For a carb-load:

Nestled amongst the Berkshire and Taconic Hills in the beautiful Hancock Valley, Ioka Valley Farm is a charming rustic farm that definitely needs to be on your list. Grab one of their delightful pancake meals (nothing fancy — you’re in the country), accompanied by their own homemade maple syrup. You earned the calorie splurge on the trails. Once you’re done eating your fill go out to mingle with their large menagerie of animals — goats, ducks, chickens, rabbits, sheep, pigs, alpacas, and of course, cows.

For road inspiration:

Give the legs a break and learn about how those woods you just tracked through inspired a few of our greatest minds at Arrowhead & Hawthorne House. Back in the 1800s when Herman Melville was penning Moby Dick, there was another author, Nathaniel Hawthorne, just down the road in the Berkshires writing The House of Seven Gables. Their first meeting came when they both ran for cover during a thunderstorm while out on separate hikes (quite the meet-cute). Their friendship became so strong that Melville dedicated Moby Dick to Hawthorne when it was published.

You can visit these places to pay tribute to these literary icons, and maybe even get inspired yourself.

For more calories:

There are a number of shiny new eateries that have popped up in The Berkshires recently with the growing demand and interest for the area’s farm-to-table cuisine. The Mill on the Floss was there before all of them, serving delicious locally sourced dishes for over four decades. Sit down in the lovely restored farmhouse while Chef Suzanne Champagne Ivy, whose family has owned the restaurant since the opening, prepares hearty dishes in their open kitchen.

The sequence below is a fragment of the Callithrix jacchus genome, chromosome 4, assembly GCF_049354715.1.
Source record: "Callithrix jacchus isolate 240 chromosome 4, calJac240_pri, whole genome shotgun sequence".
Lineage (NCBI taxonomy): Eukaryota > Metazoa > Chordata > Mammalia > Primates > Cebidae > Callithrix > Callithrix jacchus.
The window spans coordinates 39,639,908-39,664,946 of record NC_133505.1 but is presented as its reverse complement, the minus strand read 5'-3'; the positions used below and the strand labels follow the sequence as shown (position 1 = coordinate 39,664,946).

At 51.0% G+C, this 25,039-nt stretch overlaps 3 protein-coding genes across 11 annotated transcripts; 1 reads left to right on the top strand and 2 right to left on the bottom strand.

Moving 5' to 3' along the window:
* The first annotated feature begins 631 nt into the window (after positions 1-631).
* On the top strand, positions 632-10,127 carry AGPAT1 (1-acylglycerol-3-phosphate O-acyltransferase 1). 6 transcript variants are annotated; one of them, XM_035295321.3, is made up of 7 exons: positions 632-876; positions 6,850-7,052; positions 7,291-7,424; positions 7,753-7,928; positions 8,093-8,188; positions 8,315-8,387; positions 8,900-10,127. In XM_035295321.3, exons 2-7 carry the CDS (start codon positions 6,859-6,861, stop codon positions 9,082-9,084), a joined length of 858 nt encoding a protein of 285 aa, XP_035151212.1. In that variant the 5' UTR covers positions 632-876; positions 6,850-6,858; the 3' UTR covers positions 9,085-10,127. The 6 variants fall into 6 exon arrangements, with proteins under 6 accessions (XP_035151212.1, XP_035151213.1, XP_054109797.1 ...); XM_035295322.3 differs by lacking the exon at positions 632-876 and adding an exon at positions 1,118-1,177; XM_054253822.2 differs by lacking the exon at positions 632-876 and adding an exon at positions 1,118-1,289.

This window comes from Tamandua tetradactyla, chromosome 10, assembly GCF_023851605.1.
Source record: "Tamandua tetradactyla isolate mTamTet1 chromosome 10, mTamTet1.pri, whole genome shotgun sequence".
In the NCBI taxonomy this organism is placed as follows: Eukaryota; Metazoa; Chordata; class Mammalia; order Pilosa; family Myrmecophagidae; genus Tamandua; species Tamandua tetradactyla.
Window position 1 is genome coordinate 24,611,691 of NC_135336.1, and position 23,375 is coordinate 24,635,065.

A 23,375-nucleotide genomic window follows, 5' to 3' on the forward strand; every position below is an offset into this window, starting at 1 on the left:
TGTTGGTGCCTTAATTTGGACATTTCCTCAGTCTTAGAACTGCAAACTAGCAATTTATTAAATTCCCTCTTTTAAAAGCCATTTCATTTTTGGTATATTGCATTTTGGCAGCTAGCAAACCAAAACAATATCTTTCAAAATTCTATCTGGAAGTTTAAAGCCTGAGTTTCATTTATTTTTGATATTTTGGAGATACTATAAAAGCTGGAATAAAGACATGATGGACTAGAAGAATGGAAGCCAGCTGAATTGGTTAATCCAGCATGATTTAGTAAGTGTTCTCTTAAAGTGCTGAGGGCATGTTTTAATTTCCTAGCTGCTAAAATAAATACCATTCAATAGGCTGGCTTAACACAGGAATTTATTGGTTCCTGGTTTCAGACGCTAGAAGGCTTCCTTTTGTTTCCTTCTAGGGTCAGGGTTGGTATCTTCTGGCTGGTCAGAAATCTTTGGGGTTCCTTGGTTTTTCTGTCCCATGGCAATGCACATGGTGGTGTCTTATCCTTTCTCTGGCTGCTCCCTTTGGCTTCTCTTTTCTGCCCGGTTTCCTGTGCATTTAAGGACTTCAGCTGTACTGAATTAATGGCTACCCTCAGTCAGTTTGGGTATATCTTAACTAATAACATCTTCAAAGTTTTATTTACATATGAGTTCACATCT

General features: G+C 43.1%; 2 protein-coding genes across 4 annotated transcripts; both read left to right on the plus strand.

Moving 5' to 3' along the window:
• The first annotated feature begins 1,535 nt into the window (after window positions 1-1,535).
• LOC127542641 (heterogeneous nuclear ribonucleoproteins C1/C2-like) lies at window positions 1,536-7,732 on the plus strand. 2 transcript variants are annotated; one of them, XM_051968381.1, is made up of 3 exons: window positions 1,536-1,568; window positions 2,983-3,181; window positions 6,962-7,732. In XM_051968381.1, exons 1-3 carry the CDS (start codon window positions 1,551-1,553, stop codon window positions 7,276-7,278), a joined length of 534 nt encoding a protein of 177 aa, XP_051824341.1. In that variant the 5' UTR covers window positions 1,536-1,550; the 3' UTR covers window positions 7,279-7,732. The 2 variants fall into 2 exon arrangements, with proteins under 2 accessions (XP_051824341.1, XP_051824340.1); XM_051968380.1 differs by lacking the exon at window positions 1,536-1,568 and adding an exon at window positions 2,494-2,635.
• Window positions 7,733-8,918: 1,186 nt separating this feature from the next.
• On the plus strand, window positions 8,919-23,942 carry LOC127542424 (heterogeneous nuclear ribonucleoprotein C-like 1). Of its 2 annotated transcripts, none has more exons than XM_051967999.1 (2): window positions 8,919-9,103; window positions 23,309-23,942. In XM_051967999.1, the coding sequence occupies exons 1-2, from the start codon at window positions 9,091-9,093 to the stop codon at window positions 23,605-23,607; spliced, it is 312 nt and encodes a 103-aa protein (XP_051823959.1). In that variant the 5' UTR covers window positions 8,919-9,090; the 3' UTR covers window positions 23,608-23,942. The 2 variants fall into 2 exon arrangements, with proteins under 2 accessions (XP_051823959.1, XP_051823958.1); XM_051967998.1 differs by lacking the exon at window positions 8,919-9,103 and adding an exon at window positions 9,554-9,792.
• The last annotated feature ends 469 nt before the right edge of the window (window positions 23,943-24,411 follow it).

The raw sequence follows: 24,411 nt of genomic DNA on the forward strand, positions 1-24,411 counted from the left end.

For the nights:

You aren’t going to be biking at night (please don’t bike at night) so instead go check out the Tanglewood Music Center. Ever since the Boston Symphony started hosting open-air concerts in the Berkshires back in the 1930s and 1940s, the area has become a cultural mecca. The Tanglewood Music Center was built to support those original shows. These days, their stage is home to the world’s most in-demand acts, with upcoming performances by Josh Groban, home town hero James Taylor, and of course the Boston Symphony.

Back at the hotel set the Spotify to “James Taylor” radio and prepare for some sweet dreams.